I’m speaking here of a really particular set of motifs and iconographies, not “crime writing” or “the mystery” in a general sense. There’s astounding work done by Richard Stark, Charles Willeford, Jerome Charyn, Mark Smith, and loads of others since Macdonald’s heyday. But not in this precise area. Maybe it’s so specific that it can only subsequently be watered-down, or satirized, or turned into a reliable brand, the way Robert Parker’s very solid and readable Spenser novels did. You could read perfectly fine hard-boiled detective novels for the rest of your life, but it may be that Macdonald was the end-point for using it as a persistent and sustained way of scrutinizing American life, and his own soul, as he did.
The change he turned on Chandler’s method is very striking to me. He leached it of a certain hysteria and romanticism, cooled it somewhat, and made it as precise as a sonnet or ode. Or perhaps I mean as a code. It seems to be precise and objective but it also seems to stand in for something unspoken and deep, and vastly irrational and mythic just beneath that cool surface. It seems to become a sort of rehearsal for uncovering American trauma. The extremely compressed time sequence of the detective’s operation, and yet the long decades of denial and distress and buried remorse that are being examined, each time out—it’s a very formal and even baroque narrative machine. It has nothing to do with any kind of outward “realism,” though it doesn’t seem to exactly violate plausibility. I really do think it’s as precise as a sonnet. I relied on it enormously in both of my two hard-boiled detective stories, eccentric or flighty as they might seem on the surface. It also formed the narrative model for the entire second half of The Fortress of Solitude.
KA: As writers, are there any similarities between Paul and Ken?
JL: Oh, god, I don’t even know how to begin. You know much better than I do, at this point, having spent time actually listening to these tapes. The superficial psycho-biographical resonance is of course irresistible—the lost or abandoned children, the reverent but somehow crushed relationship to the love of the women in their life.
I knew Paul, and I didn’t know Ken Millar, so I’m hesitant to project these intuitions much further, but the transcribed conversation is heartbreaking for the sense that Paul is fitting himself into the skin of a man who’d given Paul a lifeline in the form of his work—yet Paul can never say this directly, and Macdonald can only inch along in his reserved, scrupulous way, making sense of the reserved and scrupulous attention Paul was giving to his every word. In both men there’s a powerful sense of something I’d call a “displaced romanticism”—one that could never look at its object directly, for fear of distortion, or exaggeration, or falsification. The reward is in this area of precision and intellect, the sense that everything mattered and needed to be measured and described very precisely. The cost is in a devastating loneliness, a sense of disconnection and lapsed promise—nothing ever embraced on the spot, for what it was.
KA: In the interviews, Millar repeatedly de-emphasized the importance of Lew Archer, the fictional private eye who narrated 18 of his 24 books and a handful of short stories. He claimed that “Archer could be taken out of the books and it wouldn’t actually change them terribly in their structure or their meaning.” Paul remained unconvinced. He saw Archer as “an honest, compassionate, and understanding father figure,” and as such was one of the main reasons for reading the books. What do you think? Is the character of Lew Archer, and how he viewed the goings-on in the books, as dispensable as Millar seemed to believe?
JL: It’s such a strange proposition, hard to credit. Paul was right to be skeptical. How would the books operate at all without Archer? It would be like removing the skeleton from a body. He’s the roving consciousness, a kind of convergence of a literary character and a principle of omniscient narration. Of course he’s also a wish-fulfillment figure of competence, reconciliation, sanity, and endurance, and so Millar may have been identifying him as the only form of indulgence he’d allowed himself in an otherwise rather flayed vision of humanity. The nearest I can come to a useful thought-experiment for picturing the Archer books without Archer is to think of the difference between Simenon’s Maigret books and those he wrote that feature only the criminals and victims, the families and bystanders. In every respect they’re very much like Maigret books without the detective’s salvific and abiding presence. I used to think those were the more “serious” books, and I gather that was Simenon’s belief, but in some ways I’ve come to wonder if there isn’t a higher seriousness in also engaging our desire for a witnessing conscience, while turning such a remorseless eye on the workings of so-called civilized human beings.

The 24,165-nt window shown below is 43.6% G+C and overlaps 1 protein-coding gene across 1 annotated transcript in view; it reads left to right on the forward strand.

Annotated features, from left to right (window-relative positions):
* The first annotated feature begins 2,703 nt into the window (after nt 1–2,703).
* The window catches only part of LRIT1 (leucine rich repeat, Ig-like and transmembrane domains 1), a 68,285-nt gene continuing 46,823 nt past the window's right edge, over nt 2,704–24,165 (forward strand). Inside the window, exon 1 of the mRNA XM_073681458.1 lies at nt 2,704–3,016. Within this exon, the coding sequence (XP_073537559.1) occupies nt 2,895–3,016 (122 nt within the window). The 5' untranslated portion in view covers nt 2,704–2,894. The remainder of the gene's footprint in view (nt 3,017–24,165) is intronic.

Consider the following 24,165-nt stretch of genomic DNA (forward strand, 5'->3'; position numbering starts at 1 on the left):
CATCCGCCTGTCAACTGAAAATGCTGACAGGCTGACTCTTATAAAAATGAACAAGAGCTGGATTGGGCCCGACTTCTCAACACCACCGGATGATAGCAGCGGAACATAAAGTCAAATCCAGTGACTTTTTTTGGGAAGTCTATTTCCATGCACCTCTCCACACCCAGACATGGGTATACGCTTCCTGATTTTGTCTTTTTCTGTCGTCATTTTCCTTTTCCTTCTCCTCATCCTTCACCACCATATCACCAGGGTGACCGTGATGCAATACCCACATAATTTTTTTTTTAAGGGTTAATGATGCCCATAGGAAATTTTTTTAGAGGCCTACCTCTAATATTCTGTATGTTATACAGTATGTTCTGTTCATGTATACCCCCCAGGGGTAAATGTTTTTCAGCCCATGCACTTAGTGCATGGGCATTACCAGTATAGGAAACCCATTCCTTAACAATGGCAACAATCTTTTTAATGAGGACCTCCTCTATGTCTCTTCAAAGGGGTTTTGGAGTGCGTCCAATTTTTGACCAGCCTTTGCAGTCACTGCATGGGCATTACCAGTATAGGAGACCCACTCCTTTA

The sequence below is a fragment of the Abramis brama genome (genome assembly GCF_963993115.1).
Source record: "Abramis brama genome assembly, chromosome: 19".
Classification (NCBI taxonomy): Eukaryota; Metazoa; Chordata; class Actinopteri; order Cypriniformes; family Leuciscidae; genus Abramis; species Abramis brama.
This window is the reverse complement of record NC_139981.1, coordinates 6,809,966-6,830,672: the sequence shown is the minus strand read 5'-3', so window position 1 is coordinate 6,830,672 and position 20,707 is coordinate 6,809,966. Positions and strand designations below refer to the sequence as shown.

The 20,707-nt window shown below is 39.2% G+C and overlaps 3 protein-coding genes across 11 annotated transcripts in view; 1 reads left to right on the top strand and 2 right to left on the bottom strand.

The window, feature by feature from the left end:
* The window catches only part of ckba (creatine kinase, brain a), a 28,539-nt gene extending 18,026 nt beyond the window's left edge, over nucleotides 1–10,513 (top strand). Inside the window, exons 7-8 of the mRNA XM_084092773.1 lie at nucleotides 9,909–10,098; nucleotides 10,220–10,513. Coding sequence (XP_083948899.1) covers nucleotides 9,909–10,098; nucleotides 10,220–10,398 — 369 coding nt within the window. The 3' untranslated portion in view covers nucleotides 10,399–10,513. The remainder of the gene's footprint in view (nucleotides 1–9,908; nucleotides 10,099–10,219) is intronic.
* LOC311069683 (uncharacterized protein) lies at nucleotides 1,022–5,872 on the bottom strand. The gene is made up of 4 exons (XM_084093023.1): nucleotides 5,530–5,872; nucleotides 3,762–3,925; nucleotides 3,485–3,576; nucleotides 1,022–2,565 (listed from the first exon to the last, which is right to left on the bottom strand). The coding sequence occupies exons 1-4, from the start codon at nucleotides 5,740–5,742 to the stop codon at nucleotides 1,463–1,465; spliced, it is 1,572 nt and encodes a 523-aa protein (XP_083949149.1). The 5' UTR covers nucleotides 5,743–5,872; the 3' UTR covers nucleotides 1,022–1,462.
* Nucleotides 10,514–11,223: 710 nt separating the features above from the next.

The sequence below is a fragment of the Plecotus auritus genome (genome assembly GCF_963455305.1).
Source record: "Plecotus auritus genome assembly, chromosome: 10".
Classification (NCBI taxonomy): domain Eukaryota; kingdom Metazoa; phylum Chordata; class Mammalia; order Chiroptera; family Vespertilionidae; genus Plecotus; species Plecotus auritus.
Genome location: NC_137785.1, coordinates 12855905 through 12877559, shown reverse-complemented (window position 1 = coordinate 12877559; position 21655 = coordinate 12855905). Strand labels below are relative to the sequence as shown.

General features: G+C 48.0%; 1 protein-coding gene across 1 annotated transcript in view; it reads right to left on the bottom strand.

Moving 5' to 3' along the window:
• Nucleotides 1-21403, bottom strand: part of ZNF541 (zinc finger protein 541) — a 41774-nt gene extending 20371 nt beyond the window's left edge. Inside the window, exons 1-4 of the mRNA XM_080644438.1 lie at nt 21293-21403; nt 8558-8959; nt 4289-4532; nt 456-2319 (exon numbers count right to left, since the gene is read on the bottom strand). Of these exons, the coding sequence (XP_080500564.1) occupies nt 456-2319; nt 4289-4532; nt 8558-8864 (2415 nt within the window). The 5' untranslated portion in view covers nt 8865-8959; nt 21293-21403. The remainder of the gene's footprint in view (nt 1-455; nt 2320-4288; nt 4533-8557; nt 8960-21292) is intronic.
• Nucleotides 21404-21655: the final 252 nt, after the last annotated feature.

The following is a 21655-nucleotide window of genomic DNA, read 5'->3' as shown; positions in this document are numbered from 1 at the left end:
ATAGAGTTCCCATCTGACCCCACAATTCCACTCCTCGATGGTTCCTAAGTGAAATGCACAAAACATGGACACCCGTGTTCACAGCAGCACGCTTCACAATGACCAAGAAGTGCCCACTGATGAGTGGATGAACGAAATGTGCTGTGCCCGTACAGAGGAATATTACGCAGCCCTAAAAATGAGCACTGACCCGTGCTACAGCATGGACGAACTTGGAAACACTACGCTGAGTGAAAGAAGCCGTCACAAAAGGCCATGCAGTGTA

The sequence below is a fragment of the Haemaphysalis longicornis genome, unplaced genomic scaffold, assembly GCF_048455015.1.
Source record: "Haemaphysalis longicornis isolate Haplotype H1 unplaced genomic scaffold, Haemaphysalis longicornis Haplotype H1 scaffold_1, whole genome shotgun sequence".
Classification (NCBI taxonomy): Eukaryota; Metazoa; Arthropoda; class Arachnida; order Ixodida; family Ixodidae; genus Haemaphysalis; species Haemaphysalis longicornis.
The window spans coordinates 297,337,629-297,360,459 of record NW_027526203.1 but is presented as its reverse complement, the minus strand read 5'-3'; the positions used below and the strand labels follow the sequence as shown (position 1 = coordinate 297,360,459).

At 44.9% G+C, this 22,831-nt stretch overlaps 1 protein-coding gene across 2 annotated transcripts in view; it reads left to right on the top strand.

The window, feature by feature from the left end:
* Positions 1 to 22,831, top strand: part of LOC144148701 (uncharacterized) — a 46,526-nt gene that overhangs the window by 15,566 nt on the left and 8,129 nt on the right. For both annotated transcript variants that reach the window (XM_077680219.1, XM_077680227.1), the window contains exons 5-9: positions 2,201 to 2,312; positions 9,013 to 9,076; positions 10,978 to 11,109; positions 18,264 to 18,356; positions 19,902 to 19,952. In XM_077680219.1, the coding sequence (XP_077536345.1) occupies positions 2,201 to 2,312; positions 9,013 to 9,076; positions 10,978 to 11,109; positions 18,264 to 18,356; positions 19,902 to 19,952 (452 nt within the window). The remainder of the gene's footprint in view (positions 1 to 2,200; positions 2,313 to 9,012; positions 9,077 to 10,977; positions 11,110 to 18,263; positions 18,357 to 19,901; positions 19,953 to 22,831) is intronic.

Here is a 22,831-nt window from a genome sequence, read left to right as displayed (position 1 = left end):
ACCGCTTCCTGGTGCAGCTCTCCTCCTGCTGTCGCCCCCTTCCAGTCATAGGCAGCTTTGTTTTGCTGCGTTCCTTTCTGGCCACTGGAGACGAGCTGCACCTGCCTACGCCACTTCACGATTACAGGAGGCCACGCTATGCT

KA: As indebted as he was to Hammett and Chandler and the fictional detective tradition they created, Millar cited F. Scott Fitzgerald as his favorite writer and The Great Gatsby as his favorite book. Do you think this is reflected in his own work and, if so, how?
JL: It’s probably impossible from this distance to credit the spell Fitzgerald and Gatsby cast over American writers of a certain generation, and perhaps particularly the hard-boiled writers, even if it was in the form of an apparent refutation. I know that Fitzgerald was also the favorite of Cornell Woolrich, who wrote several early novels in a Fitzgerald “jazz age” style before turning to the doomed paranoiac crime stories that were his signature. The key is probably to think of “romanticism”—which, even when exposed as being laden with innate disappointment or prone to fakery, as is already the case in Gatsby, is still romanticism. A similar relationship exists in the hard-boiled writers, who require an undertow of romanticism to pile their disappointment or cynicism on top of—like a principle of underpainting. Of course there’s also Hemingway, who may be the harder debt for Hammett himself, and, later, Macdonald to acknowledge precisely because they owe him even more than they do Fitzgerald—but also because Hemingway’s career went on from triumph to triumph (up to a point), even as they were coming of age as published writers, so they’re not looking back on a lost and tragic figure, but rather up at a rather boorish celebrity who’s taking up a tremendous amount of public oxygen. You might almost say that the hard-boiled novelists split the difference, stylistically, between Fitzgerald and Hemingway.